Martin Kramer is The Washington Institute's Walter P. Stern Fellow and author of one of its most widely read monographs, Ivory Towers on Sand: The Failure of Middle Eastern Studies in America.
For nearly a year, Sheikh Rashid Ghanoushi has been seeking an American visa. Ghanoushi, the most prominent Islamist in the West, is the leader of Al-Nahda (The Revival), Tunisia's major Islamist grouping. Al-Nahda is now banned in Tunisia, and Ghanoushi resides in Britain. He would like to visit the United States this summer, where he hopes to address religious and academic audiences. Until now, the U.S. government has denied him entry, because of his political views and the opposition of the Tunisian government. But Ghanoushi's visa application is currently under active review.
Last week, Tunisia apparently indicated it would regard a U.S. decision to admit Ghanoushi as "a hostile act." Still, there are some who believe Ghanoushi's visit to the United States would send a positive signal to "moderate" Islamists everywhere, and provide an opening for a dialogue with them. But is Ghanoushi a "moderate?" In the past, Ghanoushi has urged violence against U.S. interests, and he continues to demand Israel's destruction. Might an American visit send precisely the wrong signal?
Who Is Rashid Ghanoushi?
Rashid Ghanoushi was born in 1941 in the south of Tunisia. As a student in Damascus and Paris, he embraced the doctrines of the Muslim Brotherhood, which he disseminated on his return to Tunisia. His writings and activities against the government during the 1980s led to his repeated arrest. Ghanoushi chose voluntary exile in 1989. In 1992, a Tunisian court sentenced him in absentia to life imprisonment, for plotting to overthrow the Tunisian government.
Ghanoushi arrived in Britain in November 1991, and requested political asylum. The Tunisian government objected, but members of the Muslim community in Britain took up Ghanoushi's cause, and he was granted asylum in August 1993.
America: "Enemy of Islam"
Ghanoushi visited the United States in December 1989, when he attended Islamic conferences in Chicago and Kansas City. At the time, he impressed some as a "moderate" Islamist, amenable to dialogue. But this reading of Ghanoushi was completely overturned by his reaction to Iraq's invasion of Kuwait.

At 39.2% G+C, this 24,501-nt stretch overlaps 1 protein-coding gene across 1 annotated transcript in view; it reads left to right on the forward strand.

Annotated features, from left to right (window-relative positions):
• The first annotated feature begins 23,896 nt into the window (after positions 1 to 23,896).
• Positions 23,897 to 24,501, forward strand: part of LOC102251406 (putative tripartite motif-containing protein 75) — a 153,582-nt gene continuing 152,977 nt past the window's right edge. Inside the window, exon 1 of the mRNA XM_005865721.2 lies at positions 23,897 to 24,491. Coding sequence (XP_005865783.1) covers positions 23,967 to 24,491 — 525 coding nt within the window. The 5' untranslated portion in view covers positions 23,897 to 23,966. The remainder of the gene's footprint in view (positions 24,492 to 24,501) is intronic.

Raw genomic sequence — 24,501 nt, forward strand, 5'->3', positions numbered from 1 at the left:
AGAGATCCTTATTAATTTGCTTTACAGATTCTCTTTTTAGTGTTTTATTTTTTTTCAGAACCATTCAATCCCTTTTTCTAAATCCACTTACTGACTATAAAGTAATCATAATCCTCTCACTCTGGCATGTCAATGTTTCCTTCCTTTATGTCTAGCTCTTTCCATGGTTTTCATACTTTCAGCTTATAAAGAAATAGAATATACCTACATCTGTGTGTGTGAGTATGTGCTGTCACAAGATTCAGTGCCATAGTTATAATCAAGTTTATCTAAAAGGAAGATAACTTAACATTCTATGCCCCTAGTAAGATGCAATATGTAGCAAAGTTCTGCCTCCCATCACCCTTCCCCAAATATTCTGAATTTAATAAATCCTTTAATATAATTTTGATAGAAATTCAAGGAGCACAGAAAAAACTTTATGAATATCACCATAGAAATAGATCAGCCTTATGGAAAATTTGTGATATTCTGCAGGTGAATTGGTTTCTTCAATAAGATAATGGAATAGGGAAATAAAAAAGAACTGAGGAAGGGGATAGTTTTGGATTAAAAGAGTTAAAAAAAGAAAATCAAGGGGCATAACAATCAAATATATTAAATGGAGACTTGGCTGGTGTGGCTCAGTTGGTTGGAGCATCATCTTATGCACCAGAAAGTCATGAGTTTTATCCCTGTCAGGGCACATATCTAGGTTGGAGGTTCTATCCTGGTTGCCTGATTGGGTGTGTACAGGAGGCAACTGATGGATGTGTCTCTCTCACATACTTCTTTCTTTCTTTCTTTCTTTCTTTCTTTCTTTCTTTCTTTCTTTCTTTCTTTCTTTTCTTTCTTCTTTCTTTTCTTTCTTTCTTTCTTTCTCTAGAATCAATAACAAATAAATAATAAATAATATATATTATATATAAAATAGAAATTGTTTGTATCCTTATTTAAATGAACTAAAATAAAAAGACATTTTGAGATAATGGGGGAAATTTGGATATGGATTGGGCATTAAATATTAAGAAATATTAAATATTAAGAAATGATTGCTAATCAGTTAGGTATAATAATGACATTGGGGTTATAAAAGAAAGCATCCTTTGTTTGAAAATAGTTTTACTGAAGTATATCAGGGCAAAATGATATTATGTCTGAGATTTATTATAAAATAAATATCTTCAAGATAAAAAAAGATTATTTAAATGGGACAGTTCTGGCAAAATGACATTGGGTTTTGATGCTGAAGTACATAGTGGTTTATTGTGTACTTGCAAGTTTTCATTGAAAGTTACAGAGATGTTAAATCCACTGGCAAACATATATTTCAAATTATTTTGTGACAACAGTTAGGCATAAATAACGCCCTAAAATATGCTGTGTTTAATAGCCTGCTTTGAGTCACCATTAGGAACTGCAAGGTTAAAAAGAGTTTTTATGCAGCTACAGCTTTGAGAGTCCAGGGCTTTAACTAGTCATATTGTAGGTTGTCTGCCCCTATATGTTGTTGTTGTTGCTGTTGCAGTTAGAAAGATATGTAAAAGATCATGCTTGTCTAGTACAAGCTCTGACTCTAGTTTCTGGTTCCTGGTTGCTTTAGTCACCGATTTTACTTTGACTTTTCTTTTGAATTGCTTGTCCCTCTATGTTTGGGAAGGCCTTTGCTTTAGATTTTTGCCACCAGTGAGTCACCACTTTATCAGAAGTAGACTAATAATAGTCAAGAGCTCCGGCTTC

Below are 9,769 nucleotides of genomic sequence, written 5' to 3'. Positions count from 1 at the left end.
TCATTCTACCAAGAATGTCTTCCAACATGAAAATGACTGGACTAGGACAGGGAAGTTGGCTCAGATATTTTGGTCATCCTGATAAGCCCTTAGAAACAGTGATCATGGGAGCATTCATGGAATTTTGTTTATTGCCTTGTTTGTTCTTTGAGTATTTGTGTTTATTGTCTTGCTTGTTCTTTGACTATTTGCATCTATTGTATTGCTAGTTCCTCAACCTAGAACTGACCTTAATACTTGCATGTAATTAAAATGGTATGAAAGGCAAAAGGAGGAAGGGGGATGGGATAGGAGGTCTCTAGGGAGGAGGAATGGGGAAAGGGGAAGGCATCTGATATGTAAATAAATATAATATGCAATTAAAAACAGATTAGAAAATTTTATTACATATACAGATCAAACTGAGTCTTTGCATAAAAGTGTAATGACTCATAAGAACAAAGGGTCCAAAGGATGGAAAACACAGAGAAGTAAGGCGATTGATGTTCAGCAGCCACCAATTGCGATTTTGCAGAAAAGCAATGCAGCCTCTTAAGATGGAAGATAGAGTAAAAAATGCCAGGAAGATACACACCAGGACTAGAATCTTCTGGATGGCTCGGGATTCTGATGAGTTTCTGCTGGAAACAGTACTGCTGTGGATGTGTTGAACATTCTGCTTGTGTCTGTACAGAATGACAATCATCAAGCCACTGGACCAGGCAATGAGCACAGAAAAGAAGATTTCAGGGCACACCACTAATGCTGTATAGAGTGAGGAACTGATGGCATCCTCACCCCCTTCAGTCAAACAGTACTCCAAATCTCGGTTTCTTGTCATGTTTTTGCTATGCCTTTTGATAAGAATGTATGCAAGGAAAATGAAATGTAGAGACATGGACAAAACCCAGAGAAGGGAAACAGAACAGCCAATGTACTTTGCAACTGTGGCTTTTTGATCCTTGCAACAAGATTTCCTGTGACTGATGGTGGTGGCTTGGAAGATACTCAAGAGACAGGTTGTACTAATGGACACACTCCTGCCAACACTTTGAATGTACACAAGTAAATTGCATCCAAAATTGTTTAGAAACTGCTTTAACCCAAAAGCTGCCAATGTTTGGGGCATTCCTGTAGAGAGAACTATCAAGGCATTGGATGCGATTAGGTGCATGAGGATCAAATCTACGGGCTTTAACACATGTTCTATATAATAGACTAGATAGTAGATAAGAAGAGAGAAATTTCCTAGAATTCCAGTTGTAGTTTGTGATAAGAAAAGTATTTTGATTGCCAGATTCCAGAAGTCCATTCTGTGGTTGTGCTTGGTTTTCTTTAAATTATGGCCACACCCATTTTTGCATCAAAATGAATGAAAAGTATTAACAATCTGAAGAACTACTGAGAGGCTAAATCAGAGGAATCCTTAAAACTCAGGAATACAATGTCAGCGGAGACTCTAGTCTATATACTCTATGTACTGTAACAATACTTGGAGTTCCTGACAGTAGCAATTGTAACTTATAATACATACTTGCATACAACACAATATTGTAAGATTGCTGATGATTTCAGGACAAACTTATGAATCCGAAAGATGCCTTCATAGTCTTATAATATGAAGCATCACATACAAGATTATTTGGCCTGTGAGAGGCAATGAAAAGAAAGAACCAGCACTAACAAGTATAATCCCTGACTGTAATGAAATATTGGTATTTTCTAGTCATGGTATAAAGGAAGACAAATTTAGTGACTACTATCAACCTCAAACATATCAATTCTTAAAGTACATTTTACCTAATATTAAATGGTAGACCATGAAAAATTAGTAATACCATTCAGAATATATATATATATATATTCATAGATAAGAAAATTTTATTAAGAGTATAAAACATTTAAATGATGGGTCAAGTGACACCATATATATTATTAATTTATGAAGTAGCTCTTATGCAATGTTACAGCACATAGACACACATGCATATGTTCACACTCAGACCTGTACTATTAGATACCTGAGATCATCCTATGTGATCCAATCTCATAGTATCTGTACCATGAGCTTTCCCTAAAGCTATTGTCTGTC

Ghanoushi not only denounced King Fahd of Saudi Arabia for the "colossal crime" of inviting the U.S. to deploy forces, he also fully justified Saddam's invasion and annexation of Kuwait. Ghanoushi compared Saddam to Yusuf Ibn Tashfin, the 11th-century Almoravid ruler who forcibly unified the Muslim principalities of Spain in order to wrest them from Christian domination. According to Ghanoushi, the Muslims now faced "Crusader America," the "enemy of Islam," and Saddam had taken a necessary step toward unity, "joining together two Arab states out of twenty-two, praise be to God." Although other Islamists criticized Saudi Arabia, none embraced Saddam as fervently as Ghanoushi.
Ghanoushi also threatened the United States. Speaking in Khartoum during the crisis, he said, "There must be no doubt that we will strike anywhere against whoever strikes Iraq ... We must wage unceasing war against the Americans until they leave the land of Islam, or we will burn and destroy all their interests across the entire Islamic world... Muslim youth must be serious in their warning to the Americans that a blow to Iraq will be a license to strike American and Western interests throughout the Islamic world." He also called for a Muslim boycott of American goods, planes and ships.
After the war, Ghanoushi requested a U.S. visa. His request was denied. Since then, he has angled for a review of his application by praising former Assistant Secretary of State Edward Djerejian's speech on Islam, made at Meridian House in June 1992. He also wrote to Djerejian, professing his willingness for dialogue. The U.S. is not the enemy of Islam, he now argues. It is the hapless victim of a "Jewish strategy" for "waging war against Islam."
Connections with Iran and Sudan